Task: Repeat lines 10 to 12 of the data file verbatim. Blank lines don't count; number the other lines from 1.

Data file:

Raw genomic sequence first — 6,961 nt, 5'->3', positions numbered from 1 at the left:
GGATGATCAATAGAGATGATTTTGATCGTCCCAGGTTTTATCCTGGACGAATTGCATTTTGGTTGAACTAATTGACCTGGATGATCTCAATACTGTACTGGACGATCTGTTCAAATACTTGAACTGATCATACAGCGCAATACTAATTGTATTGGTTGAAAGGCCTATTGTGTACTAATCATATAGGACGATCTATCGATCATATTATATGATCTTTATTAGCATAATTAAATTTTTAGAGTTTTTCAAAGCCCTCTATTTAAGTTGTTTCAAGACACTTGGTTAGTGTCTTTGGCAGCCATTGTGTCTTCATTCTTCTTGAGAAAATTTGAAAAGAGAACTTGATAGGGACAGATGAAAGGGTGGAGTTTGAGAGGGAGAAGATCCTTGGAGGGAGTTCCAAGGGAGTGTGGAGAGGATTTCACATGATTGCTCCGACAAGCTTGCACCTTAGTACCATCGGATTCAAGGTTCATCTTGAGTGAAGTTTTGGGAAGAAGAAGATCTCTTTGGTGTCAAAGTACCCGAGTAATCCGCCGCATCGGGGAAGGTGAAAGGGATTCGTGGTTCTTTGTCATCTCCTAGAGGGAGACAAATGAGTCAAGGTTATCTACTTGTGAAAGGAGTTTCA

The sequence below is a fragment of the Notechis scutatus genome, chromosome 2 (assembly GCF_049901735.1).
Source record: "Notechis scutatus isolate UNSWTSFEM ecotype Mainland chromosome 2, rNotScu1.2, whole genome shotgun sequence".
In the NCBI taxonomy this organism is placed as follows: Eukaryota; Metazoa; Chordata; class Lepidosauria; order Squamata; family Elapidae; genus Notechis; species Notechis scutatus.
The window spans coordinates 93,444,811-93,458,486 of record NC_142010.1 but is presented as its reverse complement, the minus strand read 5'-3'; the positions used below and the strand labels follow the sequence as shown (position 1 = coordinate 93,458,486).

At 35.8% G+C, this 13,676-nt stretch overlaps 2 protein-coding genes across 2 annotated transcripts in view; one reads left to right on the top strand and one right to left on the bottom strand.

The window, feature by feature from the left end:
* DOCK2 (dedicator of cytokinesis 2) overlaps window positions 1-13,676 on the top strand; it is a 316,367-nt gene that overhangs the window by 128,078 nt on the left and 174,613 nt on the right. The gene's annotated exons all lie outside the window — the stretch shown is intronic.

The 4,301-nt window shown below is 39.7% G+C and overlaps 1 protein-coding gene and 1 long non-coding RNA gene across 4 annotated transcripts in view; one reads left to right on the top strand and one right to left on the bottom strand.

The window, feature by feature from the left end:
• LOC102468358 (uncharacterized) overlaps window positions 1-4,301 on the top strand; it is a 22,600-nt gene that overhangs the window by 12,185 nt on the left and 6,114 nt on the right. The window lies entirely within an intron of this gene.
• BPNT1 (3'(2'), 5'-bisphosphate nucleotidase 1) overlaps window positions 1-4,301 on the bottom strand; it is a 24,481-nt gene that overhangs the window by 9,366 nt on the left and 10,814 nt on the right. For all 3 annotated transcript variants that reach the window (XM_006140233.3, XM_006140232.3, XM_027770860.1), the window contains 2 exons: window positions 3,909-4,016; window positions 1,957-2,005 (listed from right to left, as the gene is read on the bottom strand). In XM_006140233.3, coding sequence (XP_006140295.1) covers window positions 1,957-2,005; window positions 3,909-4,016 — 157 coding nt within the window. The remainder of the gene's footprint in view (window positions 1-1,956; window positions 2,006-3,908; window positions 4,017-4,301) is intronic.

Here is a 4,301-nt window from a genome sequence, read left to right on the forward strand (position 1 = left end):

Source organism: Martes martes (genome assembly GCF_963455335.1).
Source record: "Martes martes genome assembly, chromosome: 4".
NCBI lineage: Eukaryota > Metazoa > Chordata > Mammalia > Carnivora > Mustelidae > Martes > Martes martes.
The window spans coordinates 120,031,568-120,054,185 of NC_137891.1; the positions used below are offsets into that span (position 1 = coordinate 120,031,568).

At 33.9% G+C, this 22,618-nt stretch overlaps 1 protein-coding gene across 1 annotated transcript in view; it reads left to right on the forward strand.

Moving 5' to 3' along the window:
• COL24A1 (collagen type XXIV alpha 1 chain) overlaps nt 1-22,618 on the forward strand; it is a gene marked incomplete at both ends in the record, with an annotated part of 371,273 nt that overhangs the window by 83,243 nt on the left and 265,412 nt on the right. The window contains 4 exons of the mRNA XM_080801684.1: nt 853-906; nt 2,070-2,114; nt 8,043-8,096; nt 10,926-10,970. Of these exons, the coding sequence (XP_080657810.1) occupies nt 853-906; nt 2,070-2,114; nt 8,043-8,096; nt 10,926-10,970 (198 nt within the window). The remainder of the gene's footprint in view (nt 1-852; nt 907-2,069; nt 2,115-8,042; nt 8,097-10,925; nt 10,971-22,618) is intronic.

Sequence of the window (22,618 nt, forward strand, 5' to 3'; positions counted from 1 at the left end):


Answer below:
The 4,301-nt window shown below is 39.7% G+C and overlaps 1 protein-coding gene and 1 long non-coding RNA gene across 4 annotated transcripts in view; one reads left to right on the top strand and one right to left on the bottom strand.

The window, feature by feature from the left end:
• LOC102468358 (uncharacterized) overlaps window positions 1-4,301 on the top strand; it is a 22,600-nt gene that overhangs the window by 12,185 nt on the left and 6,114 nt on the right. The window lies entirely within an intron of this gene.